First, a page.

systems promise major cost reductions and efficiency
improvements?
• Will new systems or new functionalities of existing
systems promise to close (or create!) major gaps in
service, cost, or process performance with
competitors?
• Can the firms survive without major new systems?
22
Support Quadrant
• IS are not mission critical for current
operations
• New systems promise little strategic
differentiation
• The firm:
– Views IS as a tool to support and enable
operations
– Considers IS to offer little potential to
significantly benefit the organization
– Is generally conservative in IS investments
23
Factory Quadrant
• Even a small disruptions to IS
infrastructure can endanger the firm’s
well-being and future viability.
• A limited potential for new systems
and functionalities to make a
substantial contribution
• The firm:
– Closely monitors its current systems
– Needs to be willing to fund their
maintenance and upgrade.
– But takes a conservative stance toward
future investments.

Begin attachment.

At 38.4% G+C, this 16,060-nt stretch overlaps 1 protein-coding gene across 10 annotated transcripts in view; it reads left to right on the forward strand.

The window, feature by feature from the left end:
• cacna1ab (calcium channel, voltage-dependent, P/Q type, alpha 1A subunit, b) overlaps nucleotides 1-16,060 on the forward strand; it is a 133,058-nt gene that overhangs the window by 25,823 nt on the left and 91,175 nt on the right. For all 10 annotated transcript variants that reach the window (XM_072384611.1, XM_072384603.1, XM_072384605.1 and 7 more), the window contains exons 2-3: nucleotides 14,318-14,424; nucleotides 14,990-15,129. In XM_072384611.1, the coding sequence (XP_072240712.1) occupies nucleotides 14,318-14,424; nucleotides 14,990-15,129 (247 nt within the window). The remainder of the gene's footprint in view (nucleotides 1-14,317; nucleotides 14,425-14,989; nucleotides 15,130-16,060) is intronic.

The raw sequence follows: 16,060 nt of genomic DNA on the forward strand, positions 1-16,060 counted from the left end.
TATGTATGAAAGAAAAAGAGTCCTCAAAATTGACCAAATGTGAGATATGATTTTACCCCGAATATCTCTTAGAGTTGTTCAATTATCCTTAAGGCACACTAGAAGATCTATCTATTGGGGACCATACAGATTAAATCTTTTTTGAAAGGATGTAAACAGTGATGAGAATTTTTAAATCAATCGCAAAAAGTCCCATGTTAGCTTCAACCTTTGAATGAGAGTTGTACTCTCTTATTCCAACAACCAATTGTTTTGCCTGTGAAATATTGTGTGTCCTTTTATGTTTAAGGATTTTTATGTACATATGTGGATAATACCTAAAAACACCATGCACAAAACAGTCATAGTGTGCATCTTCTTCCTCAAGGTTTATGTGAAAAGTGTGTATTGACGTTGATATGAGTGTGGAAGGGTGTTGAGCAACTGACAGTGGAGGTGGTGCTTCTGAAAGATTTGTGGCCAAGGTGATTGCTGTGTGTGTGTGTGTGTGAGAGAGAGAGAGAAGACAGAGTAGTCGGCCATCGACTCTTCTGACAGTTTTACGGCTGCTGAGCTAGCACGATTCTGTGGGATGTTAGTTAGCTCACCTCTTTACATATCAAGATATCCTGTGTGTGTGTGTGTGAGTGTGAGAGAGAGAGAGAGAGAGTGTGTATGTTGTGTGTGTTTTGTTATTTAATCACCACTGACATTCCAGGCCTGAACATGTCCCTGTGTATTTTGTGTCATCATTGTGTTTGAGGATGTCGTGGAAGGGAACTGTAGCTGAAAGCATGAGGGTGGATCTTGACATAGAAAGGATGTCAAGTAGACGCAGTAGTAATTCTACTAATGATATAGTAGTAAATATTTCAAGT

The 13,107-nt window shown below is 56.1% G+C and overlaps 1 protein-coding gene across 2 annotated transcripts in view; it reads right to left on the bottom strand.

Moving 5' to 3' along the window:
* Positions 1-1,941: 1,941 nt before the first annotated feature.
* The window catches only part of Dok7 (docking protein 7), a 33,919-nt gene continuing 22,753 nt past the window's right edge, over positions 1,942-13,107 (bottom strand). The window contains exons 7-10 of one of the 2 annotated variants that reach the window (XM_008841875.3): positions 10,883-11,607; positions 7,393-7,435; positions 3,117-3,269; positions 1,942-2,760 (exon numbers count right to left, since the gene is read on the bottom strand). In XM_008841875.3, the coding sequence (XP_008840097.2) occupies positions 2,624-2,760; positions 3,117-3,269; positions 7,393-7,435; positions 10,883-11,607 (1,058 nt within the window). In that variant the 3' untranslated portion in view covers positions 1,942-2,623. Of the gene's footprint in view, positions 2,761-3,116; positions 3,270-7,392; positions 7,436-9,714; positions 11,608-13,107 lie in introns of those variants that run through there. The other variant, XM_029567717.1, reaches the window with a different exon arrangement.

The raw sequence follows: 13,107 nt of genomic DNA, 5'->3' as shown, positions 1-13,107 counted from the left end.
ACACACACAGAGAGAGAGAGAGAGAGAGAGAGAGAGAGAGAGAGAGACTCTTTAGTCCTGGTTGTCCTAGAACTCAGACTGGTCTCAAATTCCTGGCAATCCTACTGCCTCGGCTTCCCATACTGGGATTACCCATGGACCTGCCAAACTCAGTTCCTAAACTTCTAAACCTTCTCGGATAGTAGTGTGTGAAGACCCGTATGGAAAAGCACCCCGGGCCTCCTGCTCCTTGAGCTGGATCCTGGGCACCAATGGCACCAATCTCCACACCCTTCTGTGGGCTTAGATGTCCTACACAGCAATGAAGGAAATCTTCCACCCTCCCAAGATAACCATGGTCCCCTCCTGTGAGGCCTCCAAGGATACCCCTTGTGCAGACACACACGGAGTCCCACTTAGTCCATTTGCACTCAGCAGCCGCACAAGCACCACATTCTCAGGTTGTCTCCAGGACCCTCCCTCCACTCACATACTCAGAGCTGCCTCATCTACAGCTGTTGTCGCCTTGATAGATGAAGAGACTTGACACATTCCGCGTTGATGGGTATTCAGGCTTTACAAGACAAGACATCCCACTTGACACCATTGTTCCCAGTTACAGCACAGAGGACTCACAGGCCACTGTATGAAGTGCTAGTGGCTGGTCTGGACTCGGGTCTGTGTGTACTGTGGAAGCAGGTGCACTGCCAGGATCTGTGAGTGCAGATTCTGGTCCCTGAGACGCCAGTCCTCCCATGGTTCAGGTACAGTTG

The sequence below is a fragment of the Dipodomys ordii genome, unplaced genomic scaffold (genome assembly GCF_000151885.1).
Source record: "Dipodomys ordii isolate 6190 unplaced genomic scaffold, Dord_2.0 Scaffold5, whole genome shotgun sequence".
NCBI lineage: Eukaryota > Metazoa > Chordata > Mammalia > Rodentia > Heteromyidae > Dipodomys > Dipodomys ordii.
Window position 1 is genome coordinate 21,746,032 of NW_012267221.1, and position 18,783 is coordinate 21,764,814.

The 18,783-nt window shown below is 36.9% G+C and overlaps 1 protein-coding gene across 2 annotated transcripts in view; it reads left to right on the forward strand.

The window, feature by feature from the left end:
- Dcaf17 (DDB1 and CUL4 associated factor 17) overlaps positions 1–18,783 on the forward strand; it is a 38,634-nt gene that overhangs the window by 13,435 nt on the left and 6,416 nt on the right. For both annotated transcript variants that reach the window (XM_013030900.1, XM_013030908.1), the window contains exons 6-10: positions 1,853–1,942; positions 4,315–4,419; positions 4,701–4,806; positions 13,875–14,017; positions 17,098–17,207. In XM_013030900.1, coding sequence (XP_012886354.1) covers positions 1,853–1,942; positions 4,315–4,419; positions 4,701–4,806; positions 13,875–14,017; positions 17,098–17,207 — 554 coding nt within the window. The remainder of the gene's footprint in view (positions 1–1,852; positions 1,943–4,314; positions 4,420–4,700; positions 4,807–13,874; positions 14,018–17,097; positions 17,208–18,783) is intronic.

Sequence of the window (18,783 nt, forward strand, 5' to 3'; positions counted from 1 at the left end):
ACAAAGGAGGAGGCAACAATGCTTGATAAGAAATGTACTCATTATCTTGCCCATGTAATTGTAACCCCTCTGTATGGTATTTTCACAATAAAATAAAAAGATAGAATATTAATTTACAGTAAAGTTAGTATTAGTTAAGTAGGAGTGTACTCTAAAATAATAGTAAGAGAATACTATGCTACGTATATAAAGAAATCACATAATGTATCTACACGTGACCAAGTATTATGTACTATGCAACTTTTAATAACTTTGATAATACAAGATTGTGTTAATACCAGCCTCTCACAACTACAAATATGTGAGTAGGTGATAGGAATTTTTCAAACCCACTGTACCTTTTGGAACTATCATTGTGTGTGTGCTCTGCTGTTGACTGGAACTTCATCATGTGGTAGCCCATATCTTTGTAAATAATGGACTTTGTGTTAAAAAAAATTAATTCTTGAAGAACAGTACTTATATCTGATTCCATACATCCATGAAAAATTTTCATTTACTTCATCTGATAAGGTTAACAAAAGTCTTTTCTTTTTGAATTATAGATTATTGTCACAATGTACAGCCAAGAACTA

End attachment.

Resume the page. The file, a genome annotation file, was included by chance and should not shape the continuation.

24
Turnaround Quadrant
• IS are not mission critical for current
operations
• New IS or new functionalities of
existing systems will be critical for the
business’ future viability and success
• The firm:
– Is readying to change its information
systems posture
– Needs to engage in some reorganization
25
Strategic Quadrant
• IS are critical to the firm’s current
operations
• New IS or new functionalities of
existing systems is critical for the
future viability and prosperity of the
business
• The firm:
– should be extremely proactive with
respect to information systems and IT
investments
26
Information Systems Guidelines
•
•
•
Know How You Are Going To Get There
Information systems architecture
A set of statements specifying how the firm should
use its technical and organizational IS resources to
achieve the IS vision
Purposes
– Enable communication
– Establish responsibility
– Guide future decision making
27
Purposes of IS Guidelines
• Communication
– To simplify tactical and operational decision-making
– To ensure that future decisions are aligned with the